Once again we had gathered at East Point on Saturna Island for another year of the great SIMRES/MLSS event, the Intertidal Safari. There had been some amazing invertebrates brought up and everyone was enjoying a look at them when we noticed an unusually large amount of boats a couple hundred meters from the point. From the look of the boats and how they were sitting in the water they could only have been whale watching boats. So, in a similar fashion to the intertidal safari two years ago (read the whale tale for that here) the invertebrates were mostly abandoned as everyone headed to the tip of east point to see if we could see what the boats were following.
A few of us headed out down on the rocks and went as far out as the tide would allow us. We didn’t see anything but the whale watching boats for a good while and they all seemed to be travelling a slow methodical direction back out into the Strait. We wondered if there had perhaps been a humpback which had dove and swam away when we saw, waaaaaaay out in the distance, the distinctive black tip of a killer whale.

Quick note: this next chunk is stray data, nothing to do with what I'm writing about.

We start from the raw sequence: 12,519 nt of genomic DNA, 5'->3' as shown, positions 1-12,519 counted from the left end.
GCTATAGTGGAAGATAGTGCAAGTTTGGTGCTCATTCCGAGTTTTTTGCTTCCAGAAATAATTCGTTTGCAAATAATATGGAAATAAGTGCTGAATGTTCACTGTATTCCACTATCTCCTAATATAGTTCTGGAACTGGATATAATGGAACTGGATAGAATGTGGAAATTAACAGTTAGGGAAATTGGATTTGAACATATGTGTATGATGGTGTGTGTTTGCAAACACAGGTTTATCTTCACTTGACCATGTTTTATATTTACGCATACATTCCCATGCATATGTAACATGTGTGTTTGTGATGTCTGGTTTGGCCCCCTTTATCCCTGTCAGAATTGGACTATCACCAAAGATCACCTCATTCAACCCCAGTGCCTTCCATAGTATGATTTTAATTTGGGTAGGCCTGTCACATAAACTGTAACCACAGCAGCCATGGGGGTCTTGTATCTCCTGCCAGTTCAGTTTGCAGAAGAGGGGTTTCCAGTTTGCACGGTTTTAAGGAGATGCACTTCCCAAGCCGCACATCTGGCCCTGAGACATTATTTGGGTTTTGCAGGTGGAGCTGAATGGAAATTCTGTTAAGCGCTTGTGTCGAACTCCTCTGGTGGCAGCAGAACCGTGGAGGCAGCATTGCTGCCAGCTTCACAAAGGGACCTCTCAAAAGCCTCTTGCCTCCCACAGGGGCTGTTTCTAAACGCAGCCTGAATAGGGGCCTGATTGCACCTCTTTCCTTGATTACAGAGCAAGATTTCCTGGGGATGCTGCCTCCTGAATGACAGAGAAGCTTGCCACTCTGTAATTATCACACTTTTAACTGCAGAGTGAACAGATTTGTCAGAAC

This fin was followed closely by two other, much smaller fins and it was at that point that the boats took notice. They changed course and followed the whales from an appropriate distance as they made their way toward Tumbo Island. We were too far away to get any sort of ID on the orcas but the the size and shape of the dorsal fin made us think that they were probably Bigg’s (Transients). While we watched them we started to notice that the harbor seals around the point were behaving a bit oddly-they were closely grouped together, very intently observing the whales. We even saw them “spy hop” out of the water to get a better look. This behaviour made us think that these whales MUST have been the mammal eating Bigg’s, there is no way seals would have been on such high alert for Ressies.
It looked like the whales might head in our direction (to snack on one of the seals?) but it was not the case. They headed for the outer side of Tumbo and we headed back to the inverts. The whale watching boats sped through our side of the island to catch up to the whales and once we were back on the beach we did see a few more blows near the boats on the far end of the channel.
All in all, another great experience with the wonderful wildlife of the Salish Sea!